- there is no depiction of sexual minorities or sexual diversity and there is nearly no mention of sexuality, although we know this to be a factor that affects how we experience and use the built environment (see 1, 2, 3, 4, 9)
- there is not enough commentary on the relationship between poverty and the built environment and sustainability. This restricts our professional impact, although the site actively promotes economic equality through our publications and work (see 26).
In addition, we have noted that:
- there is a link between internet use and poverty. Groups who are less likely to access the web in general are very poor people, homeless people, some travellers and gypsies, refugees and people seeking safety and asylum – these groups are not mentioned on the site as users of the built environment
- the site promotes parks and spaces that promote health and well being. This has a positive impact on two key equality strands – class and ethnicity.
- we do not specify which equality groups are more likely to be safe in public space
- our advice does not engage fully with community cohesion.
What we plan to do by November 2010
- Consult LGBT group on photographs to better represent sexuality
- Make more explicit reference to diverse sexuality where it is relevant to our promotion of good practice
- Commission two case studies that have particular relevance to LGBT groups
- Expand our image bank and the guidance on its use to better represent ethnicity, disability, poverty and age, ensuring that the representation of older people increases substantially.
- Commission two case studies that illustrate good design and places of worship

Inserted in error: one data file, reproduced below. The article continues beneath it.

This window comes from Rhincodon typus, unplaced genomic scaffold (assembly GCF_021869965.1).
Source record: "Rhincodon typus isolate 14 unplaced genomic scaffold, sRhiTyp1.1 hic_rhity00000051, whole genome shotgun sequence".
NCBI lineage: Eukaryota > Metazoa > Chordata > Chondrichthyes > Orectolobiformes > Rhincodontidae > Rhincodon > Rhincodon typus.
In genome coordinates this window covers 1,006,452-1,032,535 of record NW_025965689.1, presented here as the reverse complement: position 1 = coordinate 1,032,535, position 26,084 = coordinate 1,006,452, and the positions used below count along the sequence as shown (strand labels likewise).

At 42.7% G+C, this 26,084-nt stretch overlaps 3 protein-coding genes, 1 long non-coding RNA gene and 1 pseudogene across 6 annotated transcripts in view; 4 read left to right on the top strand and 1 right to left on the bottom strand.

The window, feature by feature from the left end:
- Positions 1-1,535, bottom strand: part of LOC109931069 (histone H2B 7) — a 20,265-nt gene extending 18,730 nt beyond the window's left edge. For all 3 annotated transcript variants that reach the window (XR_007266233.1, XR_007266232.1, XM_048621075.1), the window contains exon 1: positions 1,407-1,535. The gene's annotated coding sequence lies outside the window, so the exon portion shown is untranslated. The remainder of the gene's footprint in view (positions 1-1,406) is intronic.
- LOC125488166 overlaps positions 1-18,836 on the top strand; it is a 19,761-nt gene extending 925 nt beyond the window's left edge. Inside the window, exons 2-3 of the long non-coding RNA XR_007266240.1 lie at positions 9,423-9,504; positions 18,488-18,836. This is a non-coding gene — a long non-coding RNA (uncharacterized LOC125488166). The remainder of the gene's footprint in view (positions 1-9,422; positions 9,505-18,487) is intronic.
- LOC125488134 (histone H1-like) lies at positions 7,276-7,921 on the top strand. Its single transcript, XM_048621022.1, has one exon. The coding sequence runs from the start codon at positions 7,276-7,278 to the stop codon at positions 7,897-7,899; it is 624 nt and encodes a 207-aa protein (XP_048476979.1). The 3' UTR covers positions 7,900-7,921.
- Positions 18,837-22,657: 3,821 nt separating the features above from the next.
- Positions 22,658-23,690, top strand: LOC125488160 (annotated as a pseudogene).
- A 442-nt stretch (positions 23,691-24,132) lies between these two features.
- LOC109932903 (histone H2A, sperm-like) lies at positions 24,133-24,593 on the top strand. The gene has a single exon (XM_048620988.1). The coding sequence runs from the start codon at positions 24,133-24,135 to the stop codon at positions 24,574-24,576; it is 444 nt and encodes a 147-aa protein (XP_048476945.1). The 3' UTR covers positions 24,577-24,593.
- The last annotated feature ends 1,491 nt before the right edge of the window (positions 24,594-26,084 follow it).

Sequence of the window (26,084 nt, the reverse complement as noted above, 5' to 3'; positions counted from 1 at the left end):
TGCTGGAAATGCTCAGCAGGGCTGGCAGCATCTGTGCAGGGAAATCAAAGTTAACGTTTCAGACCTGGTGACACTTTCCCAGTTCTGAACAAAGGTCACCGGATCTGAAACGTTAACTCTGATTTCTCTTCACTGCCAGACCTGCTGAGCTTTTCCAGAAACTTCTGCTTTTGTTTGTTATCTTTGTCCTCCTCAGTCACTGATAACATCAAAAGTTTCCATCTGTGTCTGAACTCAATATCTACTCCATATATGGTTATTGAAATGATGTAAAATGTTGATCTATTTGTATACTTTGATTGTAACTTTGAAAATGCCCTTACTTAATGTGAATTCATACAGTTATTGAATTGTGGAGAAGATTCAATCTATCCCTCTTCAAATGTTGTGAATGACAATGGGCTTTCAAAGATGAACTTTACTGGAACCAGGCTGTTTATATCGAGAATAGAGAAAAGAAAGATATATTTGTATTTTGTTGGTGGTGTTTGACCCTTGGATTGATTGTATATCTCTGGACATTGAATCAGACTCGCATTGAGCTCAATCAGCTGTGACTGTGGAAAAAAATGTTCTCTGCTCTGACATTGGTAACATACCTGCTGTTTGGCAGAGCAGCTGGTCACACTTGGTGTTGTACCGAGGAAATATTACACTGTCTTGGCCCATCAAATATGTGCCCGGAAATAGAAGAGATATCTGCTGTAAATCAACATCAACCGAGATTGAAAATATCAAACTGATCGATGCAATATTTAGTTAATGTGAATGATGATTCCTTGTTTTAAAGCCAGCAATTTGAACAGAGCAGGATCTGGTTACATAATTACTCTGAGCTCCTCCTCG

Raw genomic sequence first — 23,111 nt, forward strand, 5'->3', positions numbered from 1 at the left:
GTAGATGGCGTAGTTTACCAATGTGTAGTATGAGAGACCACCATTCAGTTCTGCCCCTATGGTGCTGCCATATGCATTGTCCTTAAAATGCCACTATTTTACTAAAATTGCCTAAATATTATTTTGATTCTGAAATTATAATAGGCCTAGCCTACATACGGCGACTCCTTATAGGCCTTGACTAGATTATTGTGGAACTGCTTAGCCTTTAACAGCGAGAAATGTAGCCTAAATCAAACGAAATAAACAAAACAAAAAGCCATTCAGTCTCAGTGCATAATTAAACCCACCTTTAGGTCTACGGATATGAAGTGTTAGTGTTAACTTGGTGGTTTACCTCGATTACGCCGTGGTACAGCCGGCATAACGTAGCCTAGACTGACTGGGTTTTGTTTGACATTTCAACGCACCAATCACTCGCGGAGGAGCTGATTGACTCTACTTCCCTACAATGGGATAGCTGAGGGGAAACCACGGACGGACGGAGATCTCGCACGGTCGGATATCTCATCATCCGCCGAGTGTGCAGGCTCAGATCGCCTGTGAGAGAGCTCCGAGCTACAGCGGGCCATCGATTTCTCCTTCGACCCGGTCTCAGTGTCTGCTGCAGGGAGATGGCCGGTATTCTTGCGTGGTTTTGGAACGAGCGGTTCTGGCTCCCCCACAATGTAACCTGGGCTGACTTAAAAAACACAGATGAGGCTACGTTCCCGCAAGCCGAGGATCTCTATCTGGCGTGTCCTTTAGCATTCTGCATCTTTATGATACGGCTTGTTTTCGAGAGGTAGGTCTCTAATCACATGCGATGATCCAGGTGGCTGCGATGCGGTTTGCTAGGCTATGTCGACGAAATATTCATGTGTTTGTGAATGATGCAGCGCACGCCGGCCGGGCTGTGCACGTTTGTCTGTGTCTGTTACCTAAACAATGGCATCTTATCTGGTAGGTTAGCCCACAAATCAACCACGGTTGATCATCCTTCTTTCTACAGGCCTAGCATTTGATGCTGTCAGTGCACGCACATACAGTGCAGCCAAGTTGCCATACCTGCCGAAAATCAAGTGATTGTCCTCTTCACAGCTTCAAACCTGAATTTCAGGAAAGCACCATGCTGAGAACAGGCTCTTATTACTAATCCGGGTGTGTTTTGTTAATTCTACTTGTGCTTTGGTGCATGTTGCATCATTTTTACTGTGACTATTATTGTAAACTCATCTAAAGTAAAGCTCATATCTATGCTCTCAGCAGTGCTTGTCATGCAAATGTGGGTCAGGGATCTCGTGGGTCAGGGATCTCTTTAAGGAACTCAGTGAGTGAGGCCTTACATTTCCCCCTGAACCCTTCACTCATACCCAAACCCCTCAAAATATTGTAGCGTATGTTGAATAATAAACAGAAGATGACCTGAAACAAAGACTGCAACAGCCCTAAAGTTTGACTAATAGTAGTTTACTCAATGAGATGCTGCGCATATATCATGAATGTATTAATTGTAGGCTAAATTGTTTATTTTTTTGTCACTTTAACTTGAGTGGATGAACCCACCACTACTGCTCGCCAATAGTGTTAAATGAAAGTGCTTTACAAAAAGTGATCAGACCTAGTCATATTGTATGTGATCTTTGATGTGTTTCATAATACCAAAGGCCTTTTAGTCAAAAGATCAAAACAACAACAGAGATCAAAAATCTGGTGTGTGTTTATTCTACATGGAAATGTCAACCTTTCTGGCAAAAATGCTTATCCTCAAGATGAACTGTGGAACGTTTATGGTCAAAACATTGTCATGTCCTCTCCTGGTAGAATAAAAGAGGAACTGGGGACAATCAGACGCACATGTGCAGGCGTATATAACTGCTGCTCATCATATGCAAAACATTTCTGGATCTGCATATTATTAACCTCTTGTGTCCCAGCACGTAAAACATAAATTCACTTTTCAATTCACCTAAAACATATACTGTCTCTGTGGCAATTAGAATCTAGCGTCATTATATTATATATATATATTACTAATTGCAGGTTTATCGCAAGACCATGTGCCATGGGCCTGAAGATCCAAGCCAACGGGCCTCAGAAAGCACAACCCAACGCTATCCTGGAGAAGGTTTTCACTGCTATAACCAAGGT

- Conduct a second audit of images to check on progress in December 2010
- Add photographs of heads of service so users can recognise who is making decisions at CABE
- Change our case study guidance to make sure that photos of architectural details have explanations and state what is good and not so good practice
- Identify two issues/storylines from LGBT professionals about their experience of working in the built environment to coincide with LGBT history month
- Research with the help of the IBD Group and others good practice on depicting people with learning disabilities, mental health service users and people with neuro-diverse profiles, and ensure these groups as users of spaces and places are included in case studies and other items as relevant.
- Provide a link to a high visibility version and text resizing controls.
- Provide a site map.
- Move the link to the accessibility statement to the top of the Home page.
- Continue to use language that is not overly idiomatic, metaphorical or technical and which contains subheadings.
- Avoid using elaborate hover treatments throughout
- Investigate better accessibility for audio/video, e.g. high-contrast captions
- Investigate producing rich text versions of all new publications.
- Describe what we are doing for neuro-diversity in our accessibility statement
- Conduct periodic testing with neuro-diverse users
- Set up a platform for a wider discussion of accessibility issues, and ensure greater prominence is given to inclusive design. We will audit “anti-inclusive design” imagery.
- Reconsider the use of capitals in the top navigation
- Include “Areas of work” as direct links from the homepage
- Link to “Areas of work” from “What we do”
- Monitor coverage of inclusive design on other main sections of the site, and ensure thorough coverage
- Monitor usage of the inclusive design pages.
- Integrate Sustainable Cities poverty and sustainability content within CABE
- Develop case studies from a wider range of countries across the world.